In 2016, Jennifer Batchelor headed to her local Whole Foods in Las Vegas in search of a good product for stress relief. First, an employee walked her to the supplement aisle. "When they realized I wasn't happy with that, they walked me to the wine," she says. Not exactly what she had in mind either.
Batchelor wanted a different kind of product: a drink that makes you feel good with none of the downsides of alcohol. And she figured she wasn't the only one.
So she started investigating nootropics, which are herbs and synthetic compounds that supposedly offer cognition-enhancing benefits. She also teamed up with Matthew Cauble, who was one of the four co-founders behind the buzzy meal-replacement drink company Soylent that launched in 2014. Four years later, the duo launched Kin, a line of non-alcoholic beverages that claim to enhance a person's clarity, calm, and creativity, among other benefits. The herb and floral-flavored drinks carry the tag line "All bliss, no booze."
With the Brooklyn-based Kin, 35-year-old Batchelor is aiming to create a new category she calls "euphorics" and, in the process, to bring the wellness trend into the bar scene. Her timing is smart: Nearly half of regular wine drinkers, including two-thirds of Millennials, say they're trying to drink less alcohol, mostly for health reasons, according to Nielsen.
"There's empowerment in being conscious and having agency over how you want to feel, and not just drinking a counterpart under the table," Batchelor says.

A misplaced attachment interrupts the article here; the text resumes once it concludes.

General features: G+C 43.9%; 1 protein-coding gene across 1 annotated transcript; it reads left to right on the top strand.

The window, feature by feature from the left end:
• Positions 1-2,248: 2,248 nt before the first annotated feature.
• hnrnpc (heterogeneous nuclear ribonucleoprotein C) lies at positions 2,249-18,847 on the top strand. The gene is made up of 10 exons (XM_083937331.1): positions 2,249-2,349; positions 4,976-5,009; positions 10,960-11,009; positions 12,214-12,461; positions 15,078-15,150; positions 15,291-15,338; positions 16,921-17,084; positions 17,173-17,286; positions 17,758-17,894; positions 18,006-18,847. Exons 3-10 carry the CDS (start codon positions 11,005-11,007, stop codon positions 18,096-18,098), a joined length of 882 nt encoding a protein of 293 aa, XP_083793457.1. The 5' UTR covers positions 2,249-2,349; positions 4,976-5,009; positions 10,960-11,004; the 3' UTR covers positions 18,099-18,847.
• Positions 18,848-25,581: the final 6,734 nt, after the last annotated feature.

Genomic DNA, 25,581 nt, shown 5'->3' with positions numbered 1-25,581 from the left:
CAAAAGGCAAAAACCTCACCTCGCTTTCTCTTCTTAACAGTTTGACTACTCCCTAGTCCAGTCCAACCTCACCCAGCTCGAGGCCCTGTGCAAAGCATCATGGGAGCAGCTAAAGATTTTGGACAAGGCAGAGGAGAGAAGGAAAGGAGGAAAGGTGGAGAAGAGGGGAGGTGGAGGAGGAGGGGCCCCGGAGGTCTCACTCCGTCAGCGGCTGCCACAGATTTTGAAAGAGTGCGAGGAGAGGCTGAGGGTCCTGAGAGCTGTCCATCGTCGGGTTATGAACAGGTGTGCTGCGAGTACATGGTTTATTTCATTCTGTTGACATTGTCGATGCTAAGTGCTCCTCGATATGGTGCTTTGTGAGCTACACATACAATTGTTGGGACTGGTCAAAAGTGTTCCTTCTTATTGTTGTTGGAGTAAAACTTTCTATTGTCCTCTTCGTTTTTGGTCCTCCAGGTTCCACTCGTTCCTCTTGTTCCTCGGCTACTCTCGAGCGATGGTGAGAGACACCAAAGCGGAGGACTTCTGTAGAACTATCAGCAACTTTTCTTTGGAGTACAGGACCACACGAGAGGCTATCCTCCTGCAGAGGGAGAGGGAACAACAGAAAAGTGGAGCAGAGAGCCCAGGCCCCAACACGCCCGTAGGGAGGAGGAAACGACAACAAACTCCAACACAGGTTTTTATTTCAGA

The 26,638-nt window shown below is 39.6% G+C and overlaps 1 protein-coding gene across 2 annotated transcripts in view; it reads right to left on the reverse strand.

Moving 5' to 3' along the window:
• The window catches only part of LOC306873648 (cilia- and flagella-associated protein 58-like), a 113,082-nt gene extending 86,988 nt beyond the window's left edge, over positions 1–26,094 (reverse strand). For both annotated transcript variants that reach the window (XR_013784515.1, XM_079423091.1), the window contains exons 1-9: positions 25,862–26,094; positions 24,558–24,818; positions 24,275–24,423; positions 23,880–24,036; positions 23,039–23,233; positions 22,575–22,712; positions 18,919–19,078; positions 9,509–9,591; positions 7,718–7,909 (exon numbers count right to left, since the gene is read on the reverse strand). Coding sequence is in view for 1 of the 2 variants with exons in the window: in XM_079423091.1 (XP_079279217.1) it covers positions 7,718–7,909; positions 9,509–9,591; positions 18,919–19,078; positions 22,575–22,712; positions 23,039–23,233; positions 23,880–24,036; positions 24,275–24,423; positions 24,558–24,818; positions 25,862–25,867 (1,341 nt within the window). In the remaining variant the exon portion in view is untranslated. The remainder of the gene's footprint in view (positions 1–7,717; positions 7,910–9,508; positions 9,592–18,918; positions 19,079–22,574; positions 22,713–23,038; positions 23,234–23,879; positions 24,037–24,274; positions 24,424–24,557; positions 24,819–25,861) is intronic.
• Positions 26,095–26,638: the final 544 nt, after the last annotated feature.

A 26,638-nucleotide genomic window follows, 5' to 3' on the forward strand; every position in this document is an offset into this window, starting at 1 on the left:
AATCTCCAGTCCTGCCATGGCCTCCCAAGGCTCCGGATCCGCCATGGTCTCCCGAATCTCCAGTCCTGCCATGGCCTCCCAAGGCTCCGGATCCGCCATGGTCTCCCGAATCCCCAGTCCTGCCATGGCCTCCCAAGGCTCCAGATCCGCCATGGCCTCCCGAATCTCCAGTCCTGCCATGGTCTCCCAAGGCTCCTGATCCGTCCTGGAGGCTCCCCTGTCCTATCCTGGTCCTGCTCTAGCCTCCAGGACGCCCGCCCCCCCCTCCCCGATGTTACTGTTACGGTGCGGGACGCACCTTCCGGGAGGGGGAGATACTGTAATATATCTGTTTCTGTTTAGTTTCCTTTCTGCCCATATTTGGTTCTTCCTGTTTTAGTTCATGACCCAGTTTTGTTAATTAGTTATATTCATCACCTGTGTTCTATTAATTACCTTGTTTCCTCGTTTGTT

For now, the goal is to get Kin on more tables. While most of the brand's sales come via its website, Kin has more than 75 wholesale partners, including over 40 restaurants and bars in New York, Los Angeles, Chicago, Dallas, San Francisco, New Orleans, and Kansas City. Kin is also sold at select grocery markets including Erewhon Market, which operates several locations in Los Angeles.
Other outlets include co-working spaces, holistic health clubs, and music festivals. And Kin is busy investing in its own venues on both coasts: Kin opened a West Hollywood Clubhouse in early 2019 and a studio in Brooklyn late last year.
Redefining a Ritual
The road to starting a booze-free beverage company for Batchelor arguably started long before she stepped into that Whole Foods and began researching the wellness industry. She was born in Saudi Arabia, where it is still illegal to drink alcohol. Her father worked as an airline mechanic and ran an illegal pub and cocktail bar out of their family's home. She later moved to Tallahassee, Florida, with her family, when she was 16.
"It was my first experience with the good things of alcohol: the ritual of bringing people together with a beverage," says Batchelor of her time in Saudi Arabia. If all goes according to plan, she wants Kin to be a new ritual in people's lives.
Currently the company offers two drinks: High Rhode, a caffeinated beverage with floral notes, and Dream Light, a spiced ginger nightcap, which launched in December 2019. Batchelor says she's purposefully not rolling the products out to as many venues as possible to instead focus on finding "the right players" who know the neighborhood and can cater to the right audience.
The company's own venues also allow Batchelor to more fully control how people experience Kin. It's a strategy that will be key as the company unveils additional product lines, she says.